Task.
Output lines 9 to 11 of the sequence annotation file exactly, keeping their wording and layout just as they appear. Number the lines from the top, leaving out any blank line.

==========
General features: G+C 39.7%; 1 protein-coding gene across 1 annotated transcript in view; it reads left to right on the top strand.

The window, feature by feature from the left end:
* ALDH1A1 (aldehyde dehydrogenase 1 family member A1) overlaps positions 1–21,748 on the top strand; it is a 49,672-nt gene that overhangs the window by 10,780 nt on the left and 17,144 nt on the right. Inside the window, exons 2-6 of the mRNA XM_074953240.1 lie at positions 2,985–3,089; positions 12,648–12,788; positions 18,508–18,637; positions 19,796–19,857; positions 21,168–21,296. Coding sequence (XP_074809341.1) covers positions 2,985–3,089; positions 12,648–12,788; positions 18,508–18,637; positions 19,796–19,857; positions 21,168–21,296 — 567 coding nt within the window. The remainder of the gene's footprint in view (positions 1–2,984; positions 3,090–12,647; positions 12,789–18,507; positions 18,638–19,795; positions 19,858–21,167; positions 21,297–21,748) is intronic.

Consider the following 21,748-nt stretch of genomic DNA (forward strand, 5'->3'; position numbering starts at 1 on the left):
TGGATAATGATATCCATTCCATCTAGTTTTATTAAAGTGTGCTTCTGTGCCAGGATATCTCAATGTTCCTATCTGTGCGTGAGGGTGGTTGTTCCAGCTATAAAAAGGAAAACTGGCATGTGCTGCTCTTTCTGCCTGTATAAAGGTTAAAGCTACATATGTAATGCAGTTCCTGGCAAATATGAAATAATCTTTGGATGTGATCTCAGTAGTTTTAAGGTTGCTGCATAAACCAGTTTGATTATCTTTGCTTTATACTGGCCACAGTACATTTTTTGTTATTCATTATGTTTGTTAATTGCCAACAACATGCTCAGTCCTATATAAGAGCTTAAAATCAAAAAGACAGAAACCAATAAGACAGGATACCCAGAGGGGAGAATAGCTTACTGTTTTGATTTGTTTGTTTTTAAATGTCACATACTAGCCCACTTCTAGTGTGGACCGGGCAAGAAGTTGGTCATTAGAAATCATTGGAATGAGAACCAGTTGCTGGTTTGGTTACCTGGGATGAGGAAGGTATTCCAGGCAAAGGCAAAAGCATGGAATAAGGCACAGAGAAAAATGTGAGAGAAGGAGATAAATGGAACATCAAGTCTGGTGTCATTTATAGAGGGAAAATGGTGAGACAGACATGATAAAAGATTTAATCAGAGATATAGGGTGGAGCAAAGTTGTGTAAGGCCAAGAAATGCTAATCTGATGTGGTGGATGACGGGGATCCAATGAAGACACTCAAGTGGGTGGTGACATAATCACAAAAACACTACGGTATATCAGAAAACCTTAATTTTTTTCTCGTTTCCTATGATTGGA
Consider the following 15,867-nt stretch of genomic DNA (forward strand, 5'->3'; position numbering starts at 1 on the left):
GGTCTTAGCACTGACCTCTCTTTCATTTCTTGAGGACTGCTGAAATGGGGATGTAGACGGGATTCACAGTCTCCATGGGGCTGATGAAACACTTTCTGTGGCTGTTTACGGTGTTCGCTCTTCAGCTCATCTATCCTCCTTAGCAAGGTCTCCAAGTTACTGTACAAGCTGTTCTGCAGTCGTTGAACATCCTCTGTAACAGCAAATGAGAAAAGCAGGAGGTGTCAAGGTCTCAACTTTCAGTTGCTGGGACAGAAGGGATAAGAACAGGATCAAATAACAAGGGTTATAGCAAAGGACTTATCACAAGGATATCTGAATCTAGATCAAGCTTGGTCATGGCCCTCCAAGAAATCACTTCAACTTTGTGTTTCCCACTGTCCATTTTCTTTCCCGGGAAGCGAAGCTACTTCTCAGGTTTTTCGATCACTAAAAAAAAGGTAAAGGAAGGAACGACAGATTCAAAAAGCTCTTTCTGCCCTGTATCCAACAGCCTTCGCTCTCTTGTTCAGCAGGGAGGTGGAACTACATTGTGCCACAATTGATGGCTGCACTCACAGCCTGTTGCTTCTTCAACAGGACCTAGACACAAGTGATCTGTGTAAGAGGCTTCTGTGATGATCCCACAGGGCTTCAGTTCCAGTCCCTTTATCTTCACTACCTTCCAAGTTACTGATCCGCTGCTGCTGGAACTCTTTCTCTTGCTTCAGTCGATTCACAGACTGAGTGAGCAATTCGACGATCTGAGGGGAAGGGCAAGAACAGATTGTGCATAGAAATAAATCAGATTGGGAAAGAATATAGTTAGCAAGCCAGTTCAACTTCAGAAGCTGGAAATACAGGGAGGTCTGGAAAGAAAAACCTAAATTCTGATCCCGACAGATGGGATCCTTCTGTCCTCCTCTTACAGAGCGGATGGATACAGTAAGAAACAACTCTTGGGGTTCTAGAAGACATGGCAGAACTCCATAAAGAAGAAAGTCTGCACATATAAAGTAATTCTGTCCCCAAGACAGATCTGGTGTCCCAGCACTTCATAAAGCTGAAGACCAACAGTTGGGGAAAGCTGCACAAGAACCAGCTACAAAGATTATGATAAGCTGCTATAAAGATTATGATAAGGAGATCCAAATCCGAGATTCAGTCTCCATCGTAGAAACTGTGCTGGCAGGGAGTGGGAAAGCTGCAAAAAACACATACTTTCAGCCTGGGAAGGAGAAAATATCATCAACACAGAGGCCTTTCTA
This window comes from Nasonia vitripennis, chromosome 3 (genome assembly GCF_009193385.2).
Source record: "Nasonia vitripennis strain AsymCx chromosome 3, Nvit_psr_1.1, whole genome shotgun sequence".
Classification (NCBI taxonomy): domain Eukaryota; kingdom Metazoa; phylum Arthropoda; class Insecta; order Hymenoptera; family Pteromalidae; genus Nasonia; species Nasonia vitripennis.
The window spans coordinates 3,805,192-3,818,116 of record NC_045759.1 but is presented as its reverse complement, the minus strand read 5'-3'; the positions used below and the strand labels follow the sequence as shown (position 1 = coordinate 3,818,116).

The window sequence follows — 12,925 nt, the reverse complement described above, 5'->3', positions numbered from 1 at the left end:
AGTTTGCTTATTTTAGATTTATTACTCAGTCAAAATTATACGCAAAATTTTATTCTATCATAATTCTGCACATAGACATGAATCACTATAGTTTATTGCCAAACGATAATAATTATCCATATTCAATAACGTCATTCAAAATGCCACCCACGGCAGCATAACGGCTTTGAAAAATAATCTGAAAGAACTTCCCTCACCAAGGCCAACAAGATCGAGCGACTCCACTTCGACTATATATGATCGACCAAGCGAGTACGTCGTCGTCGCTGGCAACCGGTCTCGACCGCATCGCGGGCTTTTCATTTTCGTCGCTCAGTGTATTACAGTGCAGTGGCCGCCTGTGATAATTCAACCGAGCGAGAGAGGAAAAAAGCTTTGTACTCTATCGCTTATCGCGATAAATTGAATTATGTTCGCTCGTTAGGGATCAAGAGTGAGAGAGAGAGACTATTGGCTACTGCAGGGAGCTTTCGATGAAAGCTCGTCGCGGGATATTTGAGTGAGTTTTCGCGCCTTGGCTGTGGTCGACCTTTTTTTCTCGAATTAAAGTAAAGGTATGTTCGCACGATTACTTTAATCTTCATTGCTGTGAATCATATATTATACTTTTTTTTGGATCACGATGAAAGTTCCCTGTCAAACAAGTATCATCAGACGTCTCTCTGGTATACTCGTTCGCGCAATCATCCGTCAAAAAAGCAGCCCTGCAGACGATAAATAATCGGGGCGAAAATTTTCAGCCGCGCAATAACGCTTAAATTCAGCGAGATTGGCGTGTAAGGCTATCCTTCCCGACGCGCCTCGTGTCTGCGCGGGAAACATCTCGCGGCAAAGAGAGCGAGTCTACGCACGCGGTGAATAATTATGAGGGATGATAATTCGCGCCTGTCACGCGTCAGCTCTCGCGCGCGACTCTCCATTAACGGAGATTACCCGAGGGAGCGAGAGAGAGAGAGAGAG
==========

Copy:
Source record: "Nasonia vitripennis strain AsymCx chromosome 3, Nvit_psr_1.1, whole genome shotgun sequence".
Classification (NCBI taxonomy): domain Eukaryota; kingdom Metazoa; phylum Arthropoda; class Insecta; order Hymenoptera; family Pteromalidae; genus Nasonia; species Nasonia vitripennis.
The window spans coordinates 3,805,192-3,818,116 of record NC_045759.1 but is presented as its reverse complement, the minus strand read 5'-3'; the positions used below and the strand labels follow the sequence as shown (position 1 = coordinate 3,818,116).